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Eur J Pharmacol. 1997 Jun 11;328(2-3):241-8.

Detachment of glycolytic enzymes from cytoskeleton of melanoma cells induced by calmodulin antagonists.

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Health Sciences Research Center, Department of Life Sciences, Bar-Ilan University, Ramat Gan, Israel.


Glycolysis, which is the primary energy source in cancer cells, is known to be controlled by allosteric regulators, as well as by reversible binding of glycolytic enzymes to cytoskeleton. We have previously found that different calmodulin antagonists decrease the levels of allosteric activators of glycolysis, and reduce ATP content and cell viability in B16 melanoma cells. Here we report of a novel, additional, mechanism of action of calmodulin antagonists in melanoma cells. We show that these drugs cause a detachment of the glycolytic enzymes, phosphofructokinase (ATP: D-fructose-6-phosphate 1-phosphotransferase, EC and aldolase (D-fructose-1,6-bisphosphate D-glyceraldehyde-3-phosphate-lyase, EC, from cytoskeleton of B16 melanoma cells. This effect was dose- and time-dependent, and preceded the decrease in cell viability. The detachment of glycolytic enzymes from cytoskeleton would reduce the provision of local ATP, in the vicinity of the cytoskeleton-membrane and would affect cytoskeleton structure. Since the cytoskeleton is being recognized as an important modulator of cell function, proliferation, differentiation and neoplasia, detachment of the glycolytic enzymes from cytoskeleton induced by calmodulin antagonists, as well as their reported inhibitory action on cell proliferation, make these drugs most promising agents in treatment of cancer.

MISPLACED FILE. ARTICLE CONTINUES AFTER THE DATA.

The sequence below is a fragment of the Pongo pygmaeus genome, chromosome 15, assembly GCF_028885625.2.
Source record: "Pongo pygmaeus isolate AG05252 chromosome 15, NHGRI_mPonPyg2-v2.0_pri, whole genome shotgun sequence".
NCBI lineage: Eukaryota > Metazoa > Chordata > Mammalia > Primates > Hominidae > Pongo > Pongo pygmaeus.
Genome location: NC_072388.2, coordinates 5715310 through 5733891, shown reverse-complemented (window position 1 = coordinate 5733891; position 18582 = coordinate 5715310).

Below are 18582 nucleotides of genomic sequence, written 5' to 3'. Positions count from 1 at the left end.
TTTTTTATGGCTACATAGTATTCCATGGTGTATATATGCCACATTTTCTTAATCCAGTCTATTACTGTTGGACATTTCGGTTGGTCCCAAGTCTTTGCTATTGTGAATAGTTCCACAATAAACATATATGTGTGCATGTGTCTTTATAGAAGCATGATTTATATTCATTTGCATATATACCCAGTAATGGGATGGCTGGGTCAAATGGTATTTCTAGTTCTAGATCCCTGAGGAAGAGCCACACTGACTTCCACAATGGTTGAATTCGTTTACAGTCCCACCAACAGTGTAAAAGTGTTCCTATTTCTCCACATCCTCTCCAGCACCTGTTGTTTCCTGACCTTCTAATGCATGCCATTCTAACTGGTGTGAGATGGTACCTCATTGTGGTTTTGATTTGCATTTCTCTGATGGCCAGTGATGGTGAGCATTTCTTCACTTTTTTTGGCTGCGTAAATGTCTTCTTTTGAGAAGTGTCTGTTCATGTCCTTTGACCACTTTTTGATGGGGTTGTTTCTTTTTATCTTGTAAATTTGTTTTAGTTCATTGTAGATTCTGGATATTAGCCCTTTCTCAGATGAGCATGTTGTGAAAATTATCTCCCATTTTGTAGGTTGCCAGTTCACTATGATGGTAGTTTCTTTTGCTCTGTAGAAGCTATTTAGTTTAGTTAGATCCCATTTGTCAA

[Indexed for MEDLINE]

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